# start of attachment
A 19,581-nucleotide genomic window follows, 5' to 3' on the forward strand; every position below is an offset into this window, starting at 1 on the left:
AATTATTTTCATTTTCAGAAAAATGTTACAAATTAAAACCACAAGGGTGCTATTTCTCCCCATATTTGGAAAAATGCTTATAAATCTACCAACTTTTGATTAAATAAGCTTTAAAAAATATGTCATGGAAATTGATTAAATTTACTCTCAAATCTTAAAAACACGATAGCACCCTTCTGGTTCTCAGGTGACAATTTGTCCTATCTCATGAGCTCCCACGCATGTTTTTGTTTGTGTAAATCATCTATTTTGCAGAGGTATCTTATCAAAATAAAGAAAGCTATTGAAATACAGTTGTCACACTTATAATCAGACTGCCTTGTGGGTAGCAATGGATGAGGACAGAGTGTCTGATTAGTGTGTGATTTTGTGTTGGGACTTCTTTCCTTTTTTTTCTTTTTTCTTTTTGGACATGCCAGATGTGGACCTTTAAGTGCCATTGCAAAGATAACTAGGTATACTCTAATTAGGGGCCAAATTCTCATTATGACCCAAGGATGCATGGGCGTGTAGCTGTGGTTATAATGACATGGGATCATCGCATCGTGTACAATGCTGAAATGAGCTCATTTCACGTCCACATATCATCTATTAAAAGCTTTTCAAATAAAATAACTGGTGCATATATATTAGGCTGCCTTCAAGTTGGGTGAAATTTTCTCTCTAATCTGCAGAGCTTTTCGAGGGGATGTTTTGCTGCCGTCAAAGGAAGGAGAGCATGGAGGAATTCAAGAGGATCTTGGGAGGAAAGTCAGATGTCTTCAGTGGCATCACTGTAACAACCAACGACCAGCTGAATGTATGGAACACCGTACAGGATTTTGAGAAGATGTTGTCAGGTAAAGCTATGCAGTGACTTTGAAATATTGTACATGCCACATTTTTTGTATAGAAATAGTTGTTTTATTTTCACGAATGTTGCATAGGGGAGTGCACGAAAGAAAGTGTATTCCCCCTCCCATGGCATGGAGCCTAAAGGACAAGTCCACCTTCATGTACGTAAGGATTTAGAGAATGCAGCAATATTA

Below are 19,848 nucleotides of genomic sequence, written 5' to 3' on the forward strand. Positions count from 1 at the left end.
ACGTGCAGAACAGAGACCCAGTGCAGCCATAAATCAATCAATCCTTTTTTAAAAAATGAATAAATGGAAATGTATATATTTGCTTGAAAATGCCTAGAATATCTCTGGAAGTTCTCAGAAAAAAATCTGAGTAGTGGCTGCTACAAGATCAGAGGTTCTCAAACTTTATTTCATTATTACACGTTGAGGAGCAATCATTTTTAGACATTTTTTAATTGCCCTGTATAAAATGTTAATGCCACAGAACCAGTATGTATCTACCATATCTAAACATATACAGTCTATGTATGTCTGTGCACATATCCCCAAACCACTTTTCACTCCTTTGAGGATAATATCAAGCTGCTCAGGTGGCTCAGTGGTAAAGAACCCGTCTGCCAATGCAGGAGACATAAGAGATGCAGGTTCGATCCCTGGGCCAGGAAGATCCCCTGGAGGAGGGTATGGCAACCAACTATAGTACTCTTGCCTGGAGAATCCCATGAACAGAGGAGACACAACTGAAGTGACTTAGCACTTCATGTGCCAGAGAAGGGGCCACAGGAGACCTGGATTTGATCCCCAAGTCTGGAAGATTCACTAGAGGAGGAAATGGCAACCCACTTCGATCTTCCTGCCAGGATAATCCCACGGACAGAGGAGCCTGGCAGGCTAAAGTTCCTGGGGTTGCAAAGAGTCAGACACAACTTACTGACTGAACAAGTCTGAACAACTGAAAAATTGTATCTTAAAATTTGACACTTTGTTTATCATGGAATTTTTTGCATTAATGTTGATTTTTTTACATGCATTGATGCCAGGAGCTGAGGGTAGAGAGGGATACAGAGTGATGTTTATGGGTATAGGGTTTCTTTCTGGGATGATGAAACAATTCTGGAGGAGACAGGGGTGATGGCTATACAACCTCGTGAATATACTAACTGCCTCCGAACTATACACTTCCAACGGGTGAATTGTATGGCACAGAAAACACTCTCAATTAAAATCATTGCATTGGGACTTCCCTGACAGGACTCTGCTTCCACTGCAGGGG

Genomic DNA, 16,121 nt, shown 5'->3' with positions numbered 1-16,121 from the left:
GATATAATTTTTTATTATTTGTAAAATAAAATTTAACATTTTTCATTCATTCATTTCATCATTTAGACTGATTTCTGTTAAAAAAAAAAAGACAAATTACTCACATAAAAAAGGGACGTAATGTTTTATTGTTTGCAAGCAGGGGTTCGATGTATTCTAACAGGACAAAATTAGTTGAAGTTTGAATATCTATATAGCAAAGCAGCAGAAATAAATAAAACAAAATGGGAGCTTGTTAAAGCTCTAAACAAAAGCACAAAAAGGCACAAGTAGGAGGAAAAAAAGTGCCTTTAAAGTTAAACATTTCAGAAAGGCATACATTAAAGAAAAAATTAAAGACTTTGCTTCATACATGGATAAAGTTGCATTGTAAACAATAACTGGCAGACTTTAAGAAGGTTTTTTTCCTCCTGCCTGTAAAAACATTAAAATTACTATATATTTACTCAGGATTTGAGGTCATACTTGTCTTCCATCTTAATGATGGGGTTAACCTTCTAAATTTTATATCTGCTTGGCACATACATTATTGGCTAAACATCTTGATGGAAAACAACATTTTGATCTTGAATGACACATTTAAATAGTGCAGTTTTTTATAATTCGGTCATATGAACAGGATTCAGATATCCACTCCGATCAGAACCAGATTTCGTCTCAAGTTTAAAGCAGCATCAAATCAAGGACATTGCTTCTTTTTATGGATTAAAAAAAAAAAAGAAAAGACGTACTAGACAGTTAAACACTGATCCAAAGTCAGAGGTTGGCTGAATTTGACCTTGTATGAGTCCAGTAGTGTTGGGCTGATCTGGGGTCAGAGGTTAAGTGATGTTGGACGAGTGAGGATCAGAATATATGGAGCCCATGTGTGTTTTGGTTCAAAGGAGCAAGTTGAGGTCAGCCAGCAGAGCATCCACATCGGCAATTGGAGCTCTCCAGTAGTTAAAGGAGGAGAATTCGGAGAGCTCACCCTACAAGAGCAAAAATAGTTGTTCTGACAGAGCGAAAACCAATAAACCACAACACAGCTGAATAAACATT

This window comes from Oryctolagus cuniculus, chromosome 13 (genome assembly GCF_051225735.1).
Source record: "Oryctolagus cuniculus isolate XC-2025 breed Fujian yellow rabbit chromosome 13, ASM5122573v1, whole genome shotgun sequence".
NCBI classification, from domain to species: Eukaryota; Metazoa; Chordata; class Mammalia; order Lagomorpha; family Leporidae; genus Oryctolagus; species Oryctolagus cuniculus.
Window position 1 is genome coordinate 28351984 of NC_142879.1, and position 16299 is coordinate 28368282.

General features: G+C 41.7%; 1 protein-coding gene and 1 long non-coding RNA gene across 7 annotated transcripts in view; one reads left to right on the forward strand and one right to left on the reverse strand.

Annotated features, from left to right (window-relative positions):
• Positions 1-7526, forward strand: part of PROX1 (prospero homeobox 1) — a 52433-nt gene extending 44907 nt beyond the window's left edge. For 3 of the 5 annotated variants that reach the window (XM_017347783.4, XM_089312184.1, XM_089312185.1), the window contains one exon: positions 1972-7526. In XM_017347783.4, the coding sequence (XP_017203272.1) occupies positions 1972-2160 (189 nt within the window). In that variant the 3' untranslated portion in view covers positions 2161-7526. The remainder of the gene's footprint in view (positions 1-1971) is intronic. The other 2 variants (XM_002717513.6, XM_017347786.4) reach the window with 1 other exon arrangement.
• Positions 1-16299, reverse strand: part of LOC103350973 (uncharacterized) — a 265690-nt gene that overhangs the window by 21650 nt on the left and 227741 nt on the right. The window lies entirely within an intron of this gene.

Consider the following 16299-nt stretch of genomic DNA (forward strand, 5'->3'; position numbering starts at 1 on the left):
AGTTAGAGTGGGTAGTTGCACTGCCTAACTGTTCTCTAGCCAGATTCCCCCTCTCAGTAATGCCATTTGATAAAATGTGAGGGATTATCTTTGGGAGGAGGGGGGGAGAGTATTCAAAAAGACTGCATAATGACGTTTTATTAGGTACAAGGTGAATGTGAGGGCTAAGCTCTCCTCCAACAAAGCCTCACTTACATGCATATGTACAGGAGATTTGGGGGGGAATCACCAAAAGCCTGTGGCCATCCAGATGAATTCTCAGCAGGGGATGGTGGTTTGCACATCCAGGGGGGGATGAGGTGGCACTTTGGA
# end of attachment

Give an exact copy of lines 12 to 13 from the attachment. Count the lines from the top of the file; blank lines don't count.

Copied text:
Annotated features, from left to right (window-relative positions):
• Positions 1-7526, forward strand: part of PROX1 (prospero homeobox 1) — a 52433-nt gene extending 44907 nt beyond the window's left edge. For 3 of the 5 annotated variants that reach the window (XM_017347783.4, XM_089312184.1, XM_089312185.1), the window contains one exon: positions 1972-7526. In XM_017347783.4, the coding sequence (XP_017203272.1) occupies positions 1972-2160 (189 nt within the window). In that variant the 3' untranslated portion in view covers positions 2161-7526. The remainder of the gene's footprint in view (positions 1-1971) is intronic. The other 2 variants (XM_002717513.6, XM_017347786.4) reach the window with 1 other exon arrangement.